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Germanische-SS

The Germanic SS (Germanische-SS) was the collective name given to paramilitary groups which arose in conquered and subject nations of Nazi Germany between 1939 and 1945 and which were modeled on designs of the German Schutzstaffel (SS). The Germanic SS was founded on principals identical to the Allgemeine-SS and its purpose was considered to be enforcement of Nazi racial doctrine and Anti-Semitic ideals.

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Soldado de las SS



MSoldado de las SS



Soldado de las SS



Soldado de las SS



MSoldado de las SS



Soldado de las SS



Initially smaller than the Ernst Röhm's Sturmabteilung (Storm Battalion abbreviated SA), the SS grew in size and power due to its exclusive loyalty to Hitler, as opposed to the SA, which was seen as semi-independent and a threat to Hitler's hegemony over the party. Under Himmler, the SS selected members according to the "Aryan" ideology. Developing elite police and military units such as the Waffen SS, Himmler used the SS to develop an order of men claimed to be superior in racial purity and abilities than other Germans and national groups, the model for the Nazi vision of a master race. During the World War, SS units operated alongside the Army and in the final stages of the war, exercised dominance over the Army to eliminate perceived threats to Hitler's power while implementing his strategies despite the increasingly failing war effort.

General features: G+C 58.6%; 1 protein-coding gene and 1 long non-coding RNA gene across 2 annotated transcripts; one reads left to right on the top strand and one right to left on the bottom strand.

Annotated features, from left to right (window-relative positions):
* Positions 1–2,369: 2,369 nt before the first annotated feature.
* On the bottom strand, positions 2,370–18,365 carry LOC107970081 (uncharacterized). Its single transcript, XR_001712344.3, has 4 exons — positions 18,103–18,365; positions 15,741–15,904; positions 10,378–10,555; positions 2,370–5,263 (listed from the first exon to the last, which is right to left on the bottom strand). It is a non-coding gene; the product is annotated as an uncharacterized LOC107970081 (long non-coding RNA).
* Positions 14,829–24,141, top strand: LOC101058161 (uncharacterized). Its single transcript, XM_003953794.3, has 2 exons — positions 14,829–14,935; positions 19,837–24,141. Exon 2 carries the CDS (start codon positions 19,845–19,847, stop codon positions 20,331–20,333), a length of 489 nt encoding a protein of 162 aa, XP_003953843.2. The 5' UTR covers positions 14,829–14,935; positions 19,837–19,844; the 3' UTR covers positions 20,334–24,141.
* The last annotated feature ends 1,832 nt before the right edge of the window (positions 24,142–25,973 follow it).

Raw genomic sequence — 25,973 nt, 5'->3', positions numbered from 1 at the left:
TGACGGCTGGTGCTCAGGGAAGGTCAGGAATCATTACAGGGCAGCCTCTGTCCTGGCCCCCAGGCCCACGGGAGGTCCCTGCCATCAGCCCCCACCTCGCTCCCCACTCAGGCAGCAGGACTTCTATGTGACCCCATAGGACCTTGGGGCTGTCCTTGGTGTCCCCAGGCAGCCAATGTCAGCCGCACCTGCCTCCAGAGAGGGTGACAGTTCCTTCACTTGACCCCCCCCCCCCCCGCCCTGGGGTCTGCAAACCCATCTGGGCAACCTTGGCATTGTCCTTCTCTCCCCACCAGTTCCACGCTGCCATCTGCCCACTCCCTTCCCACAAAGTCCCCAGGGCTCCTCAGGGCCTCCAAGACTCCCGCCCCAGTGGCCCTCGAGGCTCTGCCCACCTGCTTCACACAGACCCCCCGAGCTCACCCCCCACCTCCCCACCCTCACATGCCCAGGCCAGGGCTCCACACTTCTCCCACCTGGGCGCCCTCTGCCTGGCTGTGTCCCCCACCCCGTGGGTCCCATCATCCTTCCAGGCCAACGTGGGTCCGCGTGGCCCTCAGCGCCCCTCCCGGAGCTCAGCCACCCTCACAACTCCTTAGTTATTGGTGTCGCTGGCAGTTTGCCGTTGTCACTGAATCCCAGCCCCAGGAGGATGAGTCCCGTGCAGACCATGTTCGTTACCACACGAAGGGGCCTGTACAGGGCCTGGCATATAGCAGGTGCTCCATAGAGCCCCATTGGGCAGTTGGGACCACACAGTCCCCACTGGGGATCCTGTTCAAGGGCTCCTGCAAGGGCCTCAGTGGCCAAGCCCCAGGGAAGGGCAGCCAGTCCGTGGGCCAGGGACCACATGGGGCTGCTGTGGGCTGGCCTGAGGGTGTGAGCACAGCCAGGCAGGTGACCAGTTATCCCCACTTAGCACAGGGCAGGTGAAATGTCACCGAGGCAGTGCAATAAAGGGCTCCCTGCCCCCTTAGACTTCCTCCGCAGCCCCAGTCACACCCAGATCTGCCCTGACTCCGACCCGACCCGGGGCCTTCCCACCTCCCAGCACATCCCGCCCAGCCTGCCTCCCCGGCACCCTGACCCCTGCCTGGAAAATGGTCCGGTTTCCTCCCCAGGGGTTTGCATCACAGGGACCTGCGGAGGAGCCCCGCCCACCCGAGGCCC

The SS was responsible for the vast majority of war crimes perpetrated under the Nazi regime, including the Holocaust. As part of its race-centric functions, the SS oversaw the isolation and displacement of Jewish people from the populations of Germany and conquered territories, seizing their assets and imprisoning them in concentration camps and ghettos where they would be used as slave labor, pending extermination.

Chosen to implement the Nazi "Final Solution" for Jews and other groups deemed "inferior," the SS carried out the enslavement, torture and killing of approximately twelve million people. Most victims were Jews and/or of Polish and Slavic extraction, but a significant number of victims included racial groups such as the Roma people. Furthermore the purge was extended to those viewed as deviant to the ideology of the master race including as per Nazi eugenics, not limited to but including political opponents, homosexuals, the mentally and physically disabled and handicapped. In addition those belonging to labour organisations and/or perceived to be affiliated with groups (religious, political, social and otherwise) that opposed the regime, or were seen to have views contradictory to the goals of the Nazi government were rounded up in large numbers including the clergy of all faiths, Jehovah's Witnesses, Freemasons, Communists, and Rotary Club members.
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